The Massachusetts House and Senate have approved new legislation concerning the certification of Uber and Lyft drivers, and Boston Police Commissioner William Evans has gone public with his concerns about their lack of any requirement for a fingerprint-based background check.
While the regulations require Uber and Lyft drivers to be officially certified and to have their driver histories vetted by the Massachusetts Department of Public Utilities, they don’t mandate the kind of biometric background checks required for cab drivers in the state. Numerous cities and states that have sought to impose such requirements have seen the ride-hailing companies shut down their services, though there are cases in which they have acceded to such demands, as in the major market of New York City.
Speaking to media, Commissioner Evans asserted that biometric background checks can help to weed out drivers with criminal histories, and suggested that Uber and Lyft have resisted regulations imposing such measures because “they’re all about profit.” Referring to the political component of the issue, Evans explained, “I have no skin in the game here, other than making sure people are safe.”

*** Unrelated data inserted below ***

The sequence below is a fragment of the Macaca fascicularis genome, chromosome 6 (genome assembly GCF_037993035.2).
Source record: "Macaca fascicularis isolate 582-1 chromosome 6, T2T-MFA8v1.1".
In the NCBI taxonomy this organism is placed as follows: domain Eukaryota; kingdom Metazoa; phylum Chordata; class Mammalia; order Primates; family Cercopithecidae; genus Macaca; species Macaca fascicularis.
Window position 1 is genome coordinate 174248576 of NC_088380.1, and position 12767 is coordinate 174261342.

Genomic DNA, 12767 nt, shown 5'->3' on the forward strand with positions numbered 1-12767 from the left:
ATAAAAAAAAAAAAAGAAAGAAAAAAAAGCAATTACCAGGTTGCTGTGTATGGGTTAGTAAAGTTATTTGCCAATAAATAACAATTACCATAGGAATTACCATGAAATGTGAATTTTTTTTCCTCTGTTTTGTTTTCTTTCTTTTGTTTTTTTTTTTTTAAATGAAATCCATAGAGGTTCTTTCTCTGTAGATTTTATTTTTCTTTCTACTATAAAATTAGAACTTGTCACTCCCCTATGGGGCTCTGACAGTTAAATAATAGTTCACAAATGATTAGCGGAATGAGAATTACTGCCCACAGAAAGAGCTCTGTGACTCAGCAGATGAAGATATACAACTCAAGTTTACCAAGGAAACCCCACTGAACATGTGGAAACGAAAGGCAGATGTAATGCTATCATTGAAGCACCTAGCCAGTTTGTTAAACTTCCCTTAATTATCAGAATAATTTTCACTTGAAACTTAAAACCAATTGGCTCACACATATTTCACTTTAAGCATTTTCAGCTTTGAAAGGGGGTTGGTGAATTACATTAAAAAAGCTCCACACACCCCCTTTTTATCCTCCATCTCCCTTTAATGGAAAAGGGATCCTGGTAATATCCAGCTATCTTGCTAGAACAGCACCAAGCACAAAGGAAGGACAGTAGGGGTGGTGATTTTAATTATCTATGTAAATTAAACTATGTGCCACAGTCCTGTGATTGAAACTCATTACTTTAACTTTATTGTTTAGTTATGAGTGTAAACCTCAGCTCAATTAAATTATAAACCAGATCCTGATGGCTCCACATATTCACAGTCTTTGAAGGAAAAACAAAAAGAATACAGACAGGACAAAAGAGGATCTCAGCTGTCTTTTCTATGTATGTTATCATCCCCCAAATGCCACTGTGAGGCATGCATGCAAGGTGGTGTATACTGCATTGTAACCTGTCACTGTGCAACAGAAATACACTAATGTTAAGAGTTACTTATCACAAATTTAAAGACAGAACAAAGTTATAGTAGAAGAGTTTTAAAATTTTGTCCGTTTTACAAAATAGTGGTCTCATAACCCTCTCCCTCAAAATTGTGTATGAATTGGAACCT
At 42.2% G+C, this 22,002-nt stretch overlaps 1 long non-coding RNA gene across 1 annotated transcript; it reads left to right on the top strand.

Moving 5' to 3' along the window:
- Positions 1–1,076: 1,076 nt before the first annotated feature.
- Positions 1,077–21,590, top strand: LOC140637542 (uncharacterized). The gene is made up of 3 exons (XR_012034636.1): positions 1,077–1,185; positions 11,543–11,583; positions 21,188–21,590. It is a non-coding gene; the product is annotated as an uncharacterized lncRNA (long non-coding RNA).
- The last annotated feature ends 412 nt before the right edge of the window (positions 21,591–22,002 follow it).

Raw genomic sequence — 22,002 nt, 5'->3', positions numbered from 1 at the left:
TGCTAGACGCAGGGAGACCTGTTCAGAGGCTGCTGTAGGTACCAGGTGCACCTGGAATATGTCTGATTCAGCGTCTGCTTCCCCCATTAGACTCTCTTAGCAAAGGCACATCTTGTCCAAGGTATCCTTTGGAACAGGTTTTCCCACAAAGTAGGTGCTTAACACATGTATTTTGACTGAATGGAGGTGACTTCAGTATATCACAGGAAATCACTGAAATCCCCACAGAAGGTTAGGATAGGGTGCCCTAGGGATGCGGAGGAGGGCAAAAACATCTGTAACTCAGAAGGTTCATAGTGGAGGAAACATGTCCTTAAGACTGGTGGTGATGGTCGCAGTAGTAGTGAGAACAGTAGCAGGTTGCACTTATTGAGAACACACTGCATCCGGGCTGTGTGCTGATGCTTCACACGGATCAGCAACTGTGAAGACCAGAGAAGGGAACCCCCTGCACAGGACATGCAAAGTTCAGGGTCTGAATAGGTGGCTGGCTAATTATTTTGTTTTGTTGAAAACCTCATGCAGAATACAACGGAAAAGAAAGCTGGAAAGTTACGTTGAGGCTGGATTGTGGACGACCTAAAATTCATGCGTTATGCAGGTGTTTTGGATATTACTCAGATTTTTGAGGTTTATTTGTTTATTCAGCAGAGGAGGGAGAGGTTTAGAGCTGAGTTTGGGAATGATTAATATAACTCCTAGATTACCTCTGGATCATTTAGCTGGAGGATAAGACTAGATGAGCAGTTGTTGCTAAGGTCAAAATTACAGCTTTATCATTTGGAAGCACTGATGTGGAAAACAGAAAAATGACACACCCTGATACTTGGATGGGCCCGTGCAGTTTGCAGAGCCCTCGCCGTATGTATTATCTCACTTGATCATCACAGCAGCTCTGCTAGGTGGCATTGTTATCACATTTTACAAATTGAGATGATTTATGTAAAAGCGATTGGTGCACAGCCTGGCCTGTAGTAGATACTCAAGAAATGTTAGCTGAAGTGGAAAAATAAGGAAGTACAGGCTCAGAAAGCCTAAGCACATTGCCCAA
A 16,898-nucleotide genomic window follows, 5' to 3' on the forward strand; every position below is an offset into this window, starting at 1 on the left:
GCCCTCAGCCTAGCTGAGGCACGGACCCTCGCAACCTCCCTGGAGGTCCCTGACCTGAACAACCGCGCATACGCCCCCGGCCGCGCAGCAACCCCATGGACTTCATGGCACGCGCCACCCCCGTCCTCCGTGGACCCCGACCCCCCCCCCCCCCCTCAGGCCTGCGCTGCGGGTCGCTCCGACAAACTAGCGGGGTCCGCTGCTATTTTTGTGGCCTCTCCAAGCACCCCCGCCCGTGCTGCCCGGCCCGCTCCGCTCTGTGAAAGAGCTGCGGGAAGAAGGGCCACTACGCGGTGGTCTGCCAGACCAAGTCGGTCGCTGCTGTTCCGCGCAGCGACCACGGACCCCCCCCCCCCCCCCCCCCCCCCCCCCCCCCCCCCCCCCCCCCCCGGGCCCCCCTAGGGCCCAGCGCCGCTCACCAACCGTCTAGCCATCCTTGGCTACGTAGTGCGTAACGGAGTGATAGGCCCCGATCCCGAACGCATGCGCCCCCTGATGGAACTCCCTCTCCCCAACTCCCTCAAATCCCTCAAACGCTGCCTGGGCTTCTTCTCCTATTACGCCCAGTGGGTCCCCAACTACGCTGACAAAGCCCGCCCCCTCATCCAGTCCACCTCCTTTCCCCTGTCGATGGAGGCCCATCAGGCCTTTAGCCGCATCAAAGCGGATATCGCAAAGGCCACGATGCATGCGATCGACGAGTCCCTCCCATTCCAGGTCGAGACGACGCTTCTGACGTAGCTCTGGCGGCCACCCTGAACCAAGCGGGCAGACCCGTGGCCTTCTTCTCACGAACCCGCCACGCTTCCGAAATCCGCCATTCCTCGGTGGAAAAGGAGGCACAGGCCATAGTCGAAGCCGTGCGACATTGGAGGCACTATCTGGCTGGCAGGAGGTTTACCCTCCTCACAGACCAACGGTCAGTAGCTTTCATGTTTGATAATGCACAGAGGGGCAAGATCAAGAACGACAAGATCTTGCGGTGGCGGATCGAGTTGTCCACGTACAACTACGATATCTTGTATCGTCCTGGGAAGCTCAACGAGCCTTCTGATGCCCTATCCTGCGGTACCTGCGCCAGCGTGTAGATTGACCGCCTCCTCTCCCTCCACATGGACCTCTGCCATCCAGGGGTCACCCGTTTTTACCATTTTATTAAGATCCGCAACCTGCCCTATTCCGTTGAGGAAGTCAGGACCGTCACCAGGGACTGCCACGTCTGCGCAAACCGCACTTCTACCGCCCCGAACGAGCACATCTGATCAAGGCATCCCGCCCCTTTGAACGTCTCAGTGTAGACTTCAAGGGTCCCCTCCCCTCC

The matter now rests with Governor Charlie Baker, who has not yet offered any indication as to whether he will approve the legislation. But even if he does sign it into law, a taxi and limousine coalition called Ride Safe Massachusetts has indicated that it plans to fight for legislation that will mandate biometric background checks for all hired drivers in the state.
August 12th, 2016 – by Alex Perala